Asthma is a chronic inflammatory disease that causes the airways to narrow, making it difficult to breathe. Various environmental factors can make symptoms worse or even incite an attack. These triggers include allergens, smoke, pollen, incense burning and perfume. Although generally harmless, sandstorms can also cause unwanted effects in people with asthma.
Dust storms can transport various types of dust and biological particles across vast distances worldwide, including bacteria, fungi and viruses. Coupled with dust and air pollutants, dust storms can make asthma symptoms worse and they might be accountable for increased hospitalisations. One of the particles associated with breathing problems is quartz, a mineral found in desert sand dust that can trigger inflammation. Many asthmatics also suffer from hay fever and exposure to dust will also irritate their eyes and nose, which further worsens asthma. Fortunately for those with asthma, there are precautions you can take to stay healthy and safe during sandstorms.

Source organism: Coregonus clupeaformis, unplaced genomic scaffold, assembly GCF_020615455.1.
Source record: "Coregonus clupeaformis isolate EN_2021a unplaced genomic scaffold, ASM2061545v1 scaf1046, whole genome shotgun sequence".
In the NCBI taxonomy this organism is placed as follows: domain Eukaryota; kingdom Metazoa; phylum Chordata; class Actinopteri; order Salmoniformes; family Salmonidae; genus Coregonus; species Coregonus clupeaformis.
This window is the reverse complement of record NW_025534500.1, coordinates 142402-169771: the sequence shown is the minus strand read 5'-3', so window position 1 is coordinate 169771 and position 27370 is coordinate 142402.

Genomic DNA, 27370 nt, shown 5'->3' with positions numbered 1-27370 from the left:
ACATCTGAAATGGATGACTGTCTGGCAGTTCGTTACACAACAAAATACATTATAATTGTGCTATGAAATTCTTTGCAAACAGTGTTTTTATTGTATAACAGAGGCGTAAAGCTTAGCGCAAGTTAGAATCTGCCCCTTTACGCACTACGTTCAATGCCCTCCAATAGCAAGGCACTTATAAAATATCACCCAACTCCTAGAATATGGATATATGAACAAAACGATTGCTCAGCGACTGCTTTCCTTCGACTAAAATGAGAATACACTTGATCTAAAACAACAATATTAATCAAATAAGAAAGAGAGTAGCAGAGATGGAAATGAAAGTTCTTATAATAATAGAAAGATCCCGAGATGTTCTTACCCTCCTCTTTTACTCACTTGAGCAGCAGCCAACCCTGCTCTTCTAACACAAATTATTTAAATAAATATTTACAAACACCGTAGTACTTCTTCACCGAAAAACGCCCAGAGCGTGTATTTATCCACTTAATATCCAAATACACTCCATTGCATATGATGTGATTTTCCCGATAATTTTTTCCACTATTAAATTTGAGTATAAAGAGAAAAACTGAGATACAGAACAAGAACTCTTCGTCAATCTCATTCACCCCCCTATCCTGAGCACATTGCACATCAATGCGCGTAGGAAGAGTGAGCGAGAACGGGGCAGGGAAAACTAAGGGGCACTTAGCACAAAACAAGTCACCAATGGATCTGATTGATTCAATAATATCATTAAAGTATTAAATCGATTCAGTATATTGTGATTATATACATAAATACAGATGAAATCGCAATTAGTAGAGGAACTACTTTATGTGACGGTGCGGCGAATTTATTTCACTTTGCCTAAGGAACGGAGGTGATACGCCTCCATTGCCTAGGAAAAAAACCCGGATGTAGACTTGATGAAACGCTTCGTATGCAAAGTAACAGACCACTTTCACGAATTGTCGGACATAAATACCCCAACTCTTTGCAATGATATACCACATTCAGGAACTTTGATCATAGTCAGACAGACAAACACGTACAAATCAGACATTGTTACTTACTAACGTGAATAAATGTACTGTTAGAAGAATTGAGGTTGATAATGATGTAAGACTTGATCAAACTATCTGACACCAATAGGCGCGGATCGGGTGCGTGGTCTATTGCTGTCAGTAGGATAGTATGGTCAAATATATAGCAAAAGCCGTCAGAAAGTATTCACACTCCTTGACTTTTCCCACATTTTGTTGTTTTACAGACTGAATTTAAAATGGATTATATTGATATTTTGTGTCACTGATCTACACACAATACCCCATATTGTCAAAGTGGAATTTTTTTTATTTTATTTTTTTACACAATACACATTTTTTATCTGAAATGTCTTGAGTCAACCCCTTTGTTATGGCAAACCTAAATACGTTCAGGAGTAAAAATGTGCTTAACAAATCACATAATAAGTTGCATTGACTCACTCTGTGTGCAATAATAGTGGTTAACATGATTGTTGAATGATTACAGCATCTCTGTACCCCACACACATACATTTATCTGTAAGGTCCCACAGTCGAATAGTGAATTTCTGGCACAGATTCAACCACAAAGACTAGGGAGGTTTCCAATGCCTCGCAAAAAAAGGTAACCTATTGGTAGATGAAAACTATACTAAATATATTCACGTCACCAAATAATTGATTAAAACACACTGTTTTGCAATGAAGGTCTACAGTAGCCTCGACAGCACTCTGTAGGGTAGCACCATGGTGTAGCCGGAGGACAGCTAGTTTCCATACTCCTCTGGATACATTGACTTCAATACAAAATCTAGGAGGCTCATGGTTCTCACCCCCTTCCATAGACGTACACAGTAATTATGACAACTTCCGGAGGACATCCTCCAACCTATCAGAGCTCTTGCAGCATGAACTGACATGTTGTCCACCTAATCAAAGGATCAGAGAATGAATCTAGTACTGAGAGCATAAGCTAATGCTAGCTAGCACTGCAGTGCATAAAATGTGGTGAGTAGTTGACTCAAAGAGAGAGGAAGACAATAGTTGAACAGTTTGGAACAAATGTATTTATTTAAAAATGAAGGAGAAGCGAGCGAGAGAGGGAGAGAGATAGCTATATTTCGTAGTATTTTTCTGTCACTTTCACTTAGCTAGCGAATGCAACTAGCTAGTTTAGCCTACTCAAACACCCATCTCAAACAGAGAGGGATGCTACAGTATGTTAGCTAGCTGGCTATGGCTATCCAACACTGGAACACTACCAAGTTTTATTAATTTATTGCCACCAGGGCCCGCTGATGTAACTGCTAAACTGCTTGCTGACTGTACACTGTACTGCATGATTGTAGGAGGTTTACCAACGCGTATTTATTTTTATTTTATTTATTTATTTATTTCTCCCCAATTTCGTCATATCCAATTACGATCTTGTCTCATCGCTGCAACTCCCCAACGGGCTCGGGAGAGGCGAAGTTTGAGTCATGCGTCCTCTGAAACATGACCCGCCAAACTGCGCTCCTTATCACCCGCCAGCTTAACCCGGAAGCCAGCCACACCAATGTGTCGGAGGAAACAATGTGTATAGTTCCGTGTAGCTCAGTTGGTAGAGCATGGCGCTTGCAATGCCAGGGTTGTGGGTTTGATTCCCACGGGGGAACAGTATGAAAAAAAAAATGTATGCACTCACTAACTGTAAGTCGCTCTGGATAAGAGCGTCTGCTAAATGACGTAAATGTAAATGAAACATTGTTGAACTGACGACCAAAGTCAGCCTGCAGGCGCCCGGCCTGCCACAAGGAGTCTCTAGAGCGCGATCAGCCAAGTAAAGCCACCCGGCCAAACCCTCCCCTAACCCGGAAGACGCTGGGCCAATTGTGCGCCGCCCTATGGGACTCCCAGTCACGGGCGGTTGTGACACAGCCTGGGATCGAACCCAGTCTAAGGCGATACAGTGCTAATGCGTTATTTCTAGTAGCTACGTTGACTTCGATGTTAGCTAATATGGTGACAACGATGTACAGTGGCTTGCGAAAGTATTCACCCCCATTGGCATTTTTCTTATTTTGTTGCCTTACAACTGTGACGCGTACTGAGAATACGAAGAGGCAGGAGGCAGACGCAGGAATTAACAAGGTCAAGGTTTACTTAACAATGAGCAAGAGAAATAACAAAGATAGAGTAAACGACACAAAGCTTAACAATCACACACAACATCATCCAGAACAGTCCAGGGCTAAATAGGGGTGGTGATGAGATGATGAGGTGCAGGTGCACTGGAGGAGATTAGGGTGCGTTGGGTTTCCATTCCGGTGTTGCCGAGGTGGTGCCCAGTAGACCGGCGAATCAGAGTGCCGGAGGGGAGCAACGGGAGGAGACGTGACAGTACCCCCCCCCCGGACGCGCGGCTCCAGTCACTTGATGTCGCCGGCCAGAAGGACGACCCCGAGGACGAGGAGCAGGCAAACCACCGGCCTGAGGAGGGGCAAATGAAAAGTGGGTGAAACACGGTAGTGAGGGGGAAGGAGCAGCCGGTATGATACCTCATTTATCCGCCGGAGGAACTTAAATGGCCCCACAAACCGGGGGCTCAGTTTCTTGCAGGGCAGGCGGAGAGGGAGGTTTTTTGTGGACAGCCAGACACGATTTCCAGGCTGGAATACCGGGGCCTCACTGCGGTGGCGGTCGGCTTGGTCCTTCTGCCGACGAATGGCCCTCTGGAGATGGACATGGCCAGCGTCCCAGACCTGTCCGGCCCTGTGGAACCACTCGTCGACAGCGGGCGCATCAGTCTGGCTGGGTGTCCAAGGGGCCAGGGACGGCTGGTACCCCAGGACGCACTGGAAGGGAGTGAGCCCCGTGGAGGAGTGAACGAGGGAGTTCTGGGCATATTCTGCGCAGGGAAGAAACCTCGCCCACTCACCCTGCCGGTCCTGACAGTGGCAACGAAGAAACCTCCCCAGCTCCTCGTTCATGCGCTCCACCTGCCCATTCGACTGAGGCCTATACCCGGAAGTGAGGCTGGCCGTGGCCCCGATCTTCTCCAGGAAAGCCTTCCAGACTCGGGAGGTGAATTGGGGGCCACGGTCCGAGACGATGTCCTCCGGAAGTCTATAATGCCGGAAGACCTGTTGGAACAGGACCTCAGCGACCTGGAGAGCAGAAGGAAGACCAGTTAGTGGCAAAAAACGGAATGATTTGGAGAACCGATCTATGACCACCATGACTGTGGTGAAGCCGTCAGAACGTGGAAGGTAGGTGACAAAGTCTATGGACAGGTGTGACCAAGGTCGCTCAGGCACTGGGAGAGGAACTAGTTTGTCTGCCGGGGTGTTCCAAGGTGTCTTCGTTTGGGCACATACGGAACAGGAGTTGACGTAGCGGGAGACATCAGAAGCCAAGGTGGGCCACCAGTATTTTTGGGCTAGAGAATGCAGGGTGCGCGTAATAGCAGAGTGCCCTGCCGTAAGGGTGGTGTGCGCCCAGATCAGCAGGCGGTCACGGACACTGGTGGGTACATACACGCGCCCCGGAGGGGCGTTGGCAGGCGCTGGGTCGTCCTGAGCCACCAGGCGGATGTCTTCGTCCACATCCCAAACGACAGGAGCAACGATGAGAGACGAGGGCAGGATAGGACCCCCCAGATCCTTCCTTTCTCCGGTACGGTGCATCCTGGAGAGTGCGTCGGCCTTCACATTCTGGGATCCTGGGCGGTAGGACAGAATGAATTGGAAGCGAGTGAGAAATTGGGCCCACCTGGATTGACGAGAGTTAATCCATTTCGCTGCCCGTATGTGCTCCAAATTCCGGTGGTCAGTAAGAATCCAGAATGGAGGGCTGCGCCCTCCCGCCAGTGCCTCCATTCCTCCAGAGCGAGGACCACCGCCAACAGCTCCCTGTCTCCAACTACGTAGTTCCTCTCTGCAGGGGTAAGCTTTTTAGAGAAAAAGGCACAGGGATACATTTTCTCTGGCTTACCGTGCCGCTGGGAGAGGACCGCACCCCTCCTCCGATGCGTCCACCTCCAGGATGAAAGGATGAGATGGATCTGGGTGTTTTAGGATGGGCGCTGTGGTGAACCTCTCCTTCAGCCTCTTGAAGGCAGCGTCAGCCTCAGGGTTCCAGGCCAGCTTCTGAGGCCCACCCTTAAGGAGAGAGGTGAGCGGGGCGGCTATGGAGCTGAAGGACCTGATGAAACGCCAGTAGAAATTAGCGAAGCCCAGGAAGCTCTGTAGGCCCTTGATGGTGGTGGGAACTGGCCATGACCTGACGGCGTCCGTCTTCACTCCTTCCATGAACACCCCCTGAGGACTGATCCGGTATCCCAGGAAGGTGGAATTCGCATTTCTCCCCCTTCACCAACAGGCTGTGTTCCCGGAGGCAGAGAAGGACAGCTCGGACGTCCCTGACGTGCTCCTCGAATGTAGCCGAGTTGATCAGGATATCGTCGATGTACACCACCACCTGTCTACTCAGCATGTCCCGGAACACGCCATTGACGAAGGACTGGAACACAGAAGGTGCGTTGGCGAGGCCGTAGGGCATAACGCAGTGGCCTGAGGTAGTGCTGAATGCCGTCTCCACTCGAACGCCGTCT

Here are some tips to help you beat the storm
- If you can, completely avoid going outside
- When outside, try to stay in sheltered areas, preferably enclosed
- Prepare yourself by obtaining a mask you can wear over your nose and mouth
- Cover your nose and mouth to protect your airways while outside
- If you don’t have a mask, use a dampened handkerchief or bandana
- Protect your eyes as well as your nose and mouth
- Use petroleum jelly to moisten your nostrils so they don’t dry out
- Avoid any strenuous exercise
- Consider taking antihistamine tablets if your hay fever gets worse during sandstorms
- You and your doctor may have created your own personalised asthma management plan, in which case you should
regularly check your peak flow readings at home. It may be necessary to
increase your preventative inhaler dose during sandstorms.